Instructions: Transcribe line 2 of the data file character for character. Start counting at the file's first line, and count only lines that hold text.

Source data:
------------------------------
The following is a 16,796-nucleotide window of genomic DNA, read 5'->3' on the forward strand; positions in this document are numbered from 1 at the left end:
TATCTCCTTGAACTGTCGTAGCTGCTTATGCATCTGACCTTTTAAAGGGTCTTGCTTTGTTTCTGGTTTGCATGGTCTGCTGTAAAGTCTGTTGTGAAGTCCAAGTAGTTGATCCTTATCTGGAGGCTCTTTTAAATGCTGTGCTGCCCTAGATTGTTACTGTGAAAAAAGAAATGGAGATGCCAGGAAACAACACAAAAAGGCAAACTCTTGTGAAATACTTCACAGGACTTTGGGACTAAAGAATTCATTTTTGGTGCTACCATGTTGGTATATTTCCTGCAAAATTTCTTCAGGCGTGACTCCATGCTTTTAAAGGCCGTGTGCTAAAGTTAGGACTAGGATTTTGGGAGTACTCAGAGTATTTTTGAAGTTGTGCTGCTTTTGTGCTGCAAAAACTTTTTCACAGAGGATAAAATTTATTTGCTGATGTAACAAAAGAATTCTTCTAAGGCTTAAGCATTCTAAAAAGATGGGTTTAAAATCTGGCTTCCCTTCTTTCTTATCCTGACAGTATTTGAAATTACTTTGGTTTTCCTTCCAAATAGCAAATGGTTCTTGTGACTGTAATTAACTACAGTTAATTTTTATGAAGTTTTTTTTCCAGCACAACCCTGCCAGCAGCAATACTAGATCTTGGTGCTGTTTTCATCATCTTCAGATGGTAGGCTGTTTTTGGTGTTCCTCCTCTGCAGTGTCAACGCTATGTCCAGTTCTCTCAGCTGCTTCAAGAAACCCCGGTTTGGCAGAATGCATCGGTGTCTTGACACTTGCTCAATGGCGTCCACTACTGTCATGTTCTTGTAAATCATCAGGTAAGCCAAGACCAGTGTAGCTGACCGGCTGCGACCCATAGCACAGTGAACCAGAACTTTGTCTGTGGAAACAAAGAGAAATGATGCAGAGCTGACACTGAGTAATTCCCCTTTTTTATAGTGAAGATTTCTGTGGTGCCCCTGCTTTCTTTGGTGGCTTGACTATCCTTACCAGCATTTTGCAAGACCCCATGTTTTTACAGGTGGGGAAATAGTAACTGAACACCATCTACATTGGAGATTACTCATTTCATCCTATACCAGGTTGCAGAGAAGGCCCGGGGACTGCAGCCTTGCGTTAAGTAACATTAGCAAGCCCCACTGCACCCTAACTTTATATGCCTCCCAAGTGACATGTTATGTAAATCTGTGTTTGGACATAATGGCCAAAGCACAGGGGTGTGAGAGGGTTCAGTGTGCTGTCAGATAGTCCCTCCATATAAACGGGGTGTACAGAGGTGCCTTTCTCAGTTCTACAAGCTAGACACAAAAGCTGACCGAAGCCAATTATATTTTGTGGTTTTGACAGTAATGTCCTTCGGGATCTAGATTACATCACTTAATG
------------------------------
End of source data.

TATCTCCTTGAACTGTCGTAGCTGCTTATGCATCTGACCTTTTAAAGGGTCTTGCTTTGTTTCTGGTTTGCATGGTCTGCTGTAAAGTCTGTTGTGAAGTCCAAGTAGTTGATCCTTATCTGGAGGCTCTTTTAAATGCTGTGCTGCCCTAGATTGTTACTGTGAAAAAAGAAATGGAGATGCCAGGAAACAACACAAAAAGGCAAACTCTTGTGAAATACTTCACAGGACTTTGGGACTAAAGAATTCATTTTTGGTGCTACCATGTTGGTATATTTCCTGCAAAATTTCTTCAGGCGTGACTCCATGCTTTTAAAGGCCGTGTGCTAAAGTTAGGACTAGGATTTTGGGAGTACTCAGAGTATTTTTGAAGTTGTGCTGCTTTTGTGCTGCAAAAACTTTTTCACAGAGGATAAAATTTATTTGCTGATGTAACAAAAGAATTCTTCTAAGGCTTAAGCATTCTAAAAAGATGGGTTTAAAATCTGGCTTCCCTTCTTTCTTATCCTGACAGTATTTGAAATTACTTTGGTTTTCCTTCCAAATAGCAAATGGTTCTTGTGACTGTAATTAACTACAGTTAATTTTTATGAAGTTTTTTTTCCAGCACAACCCTGCCAGCAGCAATACTAGATCTTGGTGCTGTTTTCATCATCTTCAGATGGTAGGCTGTTTTTGGTGTTCCTCCTCTGCAGTGTCAACGCTATGTCCAGTTCTCTCAGCTGCTTCAAGAAACCCCGGTTTGGCAGAATGCATCGGTGTCTTGACACTTGCTCAATGGCGTCCACTACTGTCATGTTCTTGTAAATCATCAGGTAAGCCAAGACCAGTGTAGCTGACCGGCTGCGACCCATAGCACAGTGAACCAGAACTTTGTCTGTGGAAACAAAGAGAAATGATGCAGAGCTGACACTGAGTAATTCCCCTTTTTTATAGTGAAGATTTCTGTGGTGCCCCTGCTTTCTTTGGTGGCTTGACTATCCTTACCAGCATTTTGCAAGACCCCATGTTTTTACAGGTGGGGAAATAGTAACTGAACACCATCTACATTGGAGATTACTCATTTCATCCTATACCAGGTTGCAGAGAAGGCCCGGGGACTGCAGCCTTGCGTTAAGTAACATTAGCAAGCCCCACTGCACCCTAACTTTATATGCCTCCCAAGTGACATGTTATGTAAATCTGTGTTTGGACATAATGGCCAAAGCACAGGGGTGTGAGAGGGTTCAGTGTGCTGTCAGATAGTCCCTCCATATAAACGGGGTGTACAGAGGTGCCTTTCTCAGTTCTACAAGCTAGACACAAAAGCTGACCGAAGCCAATTATATTTTGTGGTTTTGACAGTAATGTCCTTCGGGATCTAGATTACATCACTTAATG